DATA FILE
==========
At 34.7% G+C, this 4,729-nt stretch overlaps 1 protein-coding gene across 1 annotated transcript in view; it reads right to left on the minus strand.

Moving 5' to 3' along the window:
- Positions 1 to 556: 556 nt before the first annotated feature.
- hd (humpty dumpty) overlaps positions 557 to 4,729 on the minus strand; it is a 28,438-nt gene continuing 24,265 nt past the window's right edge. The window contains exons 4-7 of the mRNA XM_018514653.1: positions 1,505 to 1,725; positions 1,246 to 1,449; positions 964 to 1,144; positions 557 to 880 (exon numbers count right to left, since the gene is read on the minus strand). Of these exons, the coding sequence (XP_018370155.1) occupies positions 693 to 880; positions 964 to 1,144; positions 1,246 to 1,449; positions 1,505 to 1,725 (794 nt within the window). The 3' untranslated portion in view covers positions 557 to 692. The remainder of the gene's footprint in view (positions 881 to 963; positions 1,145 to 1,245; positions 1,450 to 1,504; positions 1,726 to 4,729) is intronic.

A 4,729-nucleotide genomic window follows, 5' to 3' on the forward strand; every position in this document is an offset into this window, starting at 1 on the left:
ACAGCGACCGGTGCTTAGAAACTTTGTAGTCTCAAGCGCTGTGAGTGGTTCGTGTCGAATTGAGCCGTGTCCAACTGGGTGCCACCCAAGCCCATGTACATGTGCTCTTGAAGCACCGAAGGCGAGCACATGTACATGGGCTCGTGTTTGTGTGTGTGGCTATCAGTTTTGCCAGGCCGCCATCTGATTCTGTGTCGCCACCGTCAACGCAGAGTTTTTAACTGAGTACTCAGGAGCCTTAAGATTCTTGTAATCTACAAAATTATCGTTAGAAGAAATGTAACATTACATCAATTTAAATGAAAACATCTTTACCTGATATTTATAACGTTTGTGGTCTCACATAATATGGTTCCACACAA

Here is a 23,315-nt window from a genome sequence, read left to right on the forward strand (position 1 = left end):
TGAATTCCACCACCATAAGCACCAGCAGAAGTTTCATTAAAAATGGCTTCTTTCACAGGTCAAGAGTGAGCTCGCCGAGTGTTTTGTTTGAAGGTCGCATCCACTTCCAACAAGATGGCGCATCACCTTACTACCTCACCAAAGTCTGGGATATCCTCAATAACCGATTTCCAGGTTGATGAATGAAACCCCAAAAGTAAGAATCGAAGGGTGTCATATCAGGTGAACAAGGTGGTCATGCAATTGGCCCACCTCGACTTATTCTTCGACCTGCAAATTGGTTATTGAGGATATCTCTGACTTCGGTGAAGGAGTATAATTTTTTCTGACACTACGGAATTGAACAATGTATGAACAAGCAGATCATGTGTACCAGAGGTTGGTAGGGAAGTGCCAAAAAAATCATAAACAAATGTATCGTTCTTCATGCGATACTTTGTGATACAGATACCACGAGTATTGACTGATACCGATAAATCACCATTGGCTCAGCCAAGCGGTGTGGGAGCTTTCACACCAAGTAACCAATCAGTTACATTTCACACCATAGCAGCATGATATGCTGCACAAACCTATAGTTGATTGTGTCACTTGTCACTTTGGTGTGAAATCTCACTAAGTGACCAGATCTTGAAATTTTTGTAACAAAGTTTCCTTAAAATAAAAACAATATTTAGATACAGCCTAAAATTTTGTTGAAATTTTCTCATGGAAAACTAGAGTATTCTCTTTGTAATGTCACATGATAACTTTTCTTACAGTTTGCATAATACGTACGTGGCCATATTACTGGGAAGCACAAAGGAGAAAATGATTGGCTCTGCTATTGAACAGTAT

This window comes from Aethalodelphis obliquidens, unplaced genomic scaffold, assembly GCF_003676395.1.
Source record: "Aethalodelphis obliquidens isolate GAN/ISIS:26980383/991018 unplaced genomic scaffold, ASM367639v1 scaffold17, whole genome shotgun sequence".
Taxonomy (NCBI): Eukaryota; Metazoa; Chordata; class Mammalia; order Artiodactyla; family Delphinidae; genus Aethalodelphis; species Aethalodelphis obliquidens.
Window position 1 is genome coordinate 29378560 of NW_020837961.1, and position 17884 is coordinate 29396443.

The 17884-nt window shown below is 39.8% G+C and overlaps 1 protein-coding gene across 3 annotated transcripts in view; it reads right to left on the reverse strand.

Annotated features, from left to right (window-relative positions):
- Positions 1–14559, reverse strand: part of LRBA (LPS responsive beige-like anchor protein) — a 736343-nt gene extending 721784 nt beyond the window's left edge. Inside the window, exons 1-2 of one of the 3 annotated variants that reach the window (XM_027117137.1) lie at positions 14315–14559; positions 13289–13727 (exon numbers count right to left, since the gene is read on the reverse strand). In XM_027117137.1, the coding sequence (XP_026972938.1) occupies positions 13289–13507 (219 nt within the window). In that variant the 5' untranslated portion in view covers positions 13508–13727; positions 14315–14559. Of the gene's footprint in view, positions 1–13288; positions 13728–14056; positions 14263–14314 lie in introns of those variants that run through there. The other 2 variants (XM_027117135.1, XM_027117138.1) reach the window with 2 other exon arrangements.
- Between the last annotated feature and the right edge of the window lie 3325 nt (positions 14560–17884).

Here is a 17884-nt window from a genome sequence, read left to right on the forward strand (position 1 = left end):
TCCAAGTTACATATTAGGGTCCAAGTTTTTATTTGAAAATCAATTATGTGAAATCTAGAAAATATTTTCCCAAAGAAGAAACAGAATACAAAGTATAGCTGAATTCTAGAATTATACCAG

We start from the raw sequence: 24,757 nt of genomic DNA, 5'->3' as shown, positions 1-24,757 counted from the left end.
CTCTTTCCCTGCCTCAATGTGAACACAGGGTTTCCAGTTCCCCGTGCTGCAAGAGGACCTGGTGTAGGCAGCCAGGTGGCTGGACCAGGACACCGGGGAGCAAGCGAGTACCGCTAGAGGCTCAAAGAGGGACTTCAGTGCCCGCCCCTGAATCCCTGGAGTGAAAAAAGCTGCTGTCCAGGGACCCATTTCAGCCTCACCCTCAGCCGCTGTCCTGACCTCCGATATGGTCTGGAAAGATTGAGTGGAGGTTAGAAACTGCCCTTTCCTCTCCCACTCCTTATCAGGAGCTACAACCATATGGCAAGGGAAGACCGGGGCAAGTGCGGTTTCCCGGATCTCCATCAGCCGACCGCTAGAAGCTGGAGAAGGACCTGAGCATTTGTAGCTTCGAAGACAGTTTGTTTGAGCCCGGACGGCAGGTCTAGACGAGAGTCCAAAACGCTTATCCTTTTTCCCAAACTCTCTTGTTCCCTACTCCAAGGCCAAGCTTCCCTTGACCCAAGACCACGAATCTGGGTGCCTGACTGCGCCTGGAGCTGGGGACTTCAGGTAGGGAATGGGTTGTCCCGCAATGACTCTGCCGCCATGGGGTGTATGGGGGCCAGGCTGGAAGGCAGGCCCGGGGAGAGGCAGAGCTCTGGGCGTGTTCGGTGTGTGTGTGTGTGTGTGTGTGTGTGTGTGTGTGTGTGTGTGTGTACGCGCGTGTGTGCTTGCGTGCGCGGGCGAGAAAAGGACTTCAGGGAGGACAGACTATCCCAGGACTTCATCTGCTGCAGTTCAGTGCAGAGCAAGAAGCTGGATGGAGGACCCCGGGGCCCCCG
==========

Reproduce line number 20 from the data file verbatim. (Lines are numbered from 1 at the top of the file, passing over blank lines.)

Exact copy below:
CTCTTTCCCTGCCTCAATGTGAACACAGGGTTTCCAGTTCCCCGTGCTGCAAGAGGACCTGGTGTAGGCAGCCAGGTGGCTGGACCAGGACACCGGGGAGCAAGCGAGTACCGCTAGAGGCTCAAAGAGGGACTTCAGTGCCCGCCCCTGAATCCCTGGAGTGAAAAAAGCTGCTGTCCAGGGACCCATTTCAGCCTCACCCTCAGCCGCTGTCCTGACCTCCGATATGGTCTGGAAAGATTGAGTGGAGGTTAGAAACTGCCCTTTCCTCTCCCACTCCTTATCAGGAGCTACAACCATATGGCAAGGGAAGACCGGGGCAAGTGCGGTTTCCCGGATCTCCATCAGCCGACCGCTAGAAGCTGGAGAAGGACCTGAGCATTTGTAGCTTCGAAGACAGTTTGTTTGAGCCCGGACGGCAGGTCTAGACGAGAGTCCAAAACGCTTATCCTTTTTCCCAAACTCTCTTGTTCCCTACTCCAAGGCCAAGCTTCCCTTGACCCAAGACCACGAATCTGGGTGCCTGACTGCGCCTGGAGCTGGGGACTTCAGGTAGGGAATGGGTTGTCCCGCAATGACTCTGCCGCCATGGGGTGTATGGGGGCCAGGCTGGAAGGCAGGCCCGGGGAGAGGCAGAGCTCTGGGCGTGTTCGGTGTGTGTGTGTGTGTGTGTGTGTGTGTGTGTGTGTGTGTGTGTGTACGCGCGTGTGTGCTTGCGTGCGCGGGCGAGAAAAGGACTTCAGGGAGGACAGACTATCCCAGGACTTCATCTGCTGCAGTTCAGTGCAGAGCAAGAAGCTGGATGGAGGACCCCGGGGCCCCCG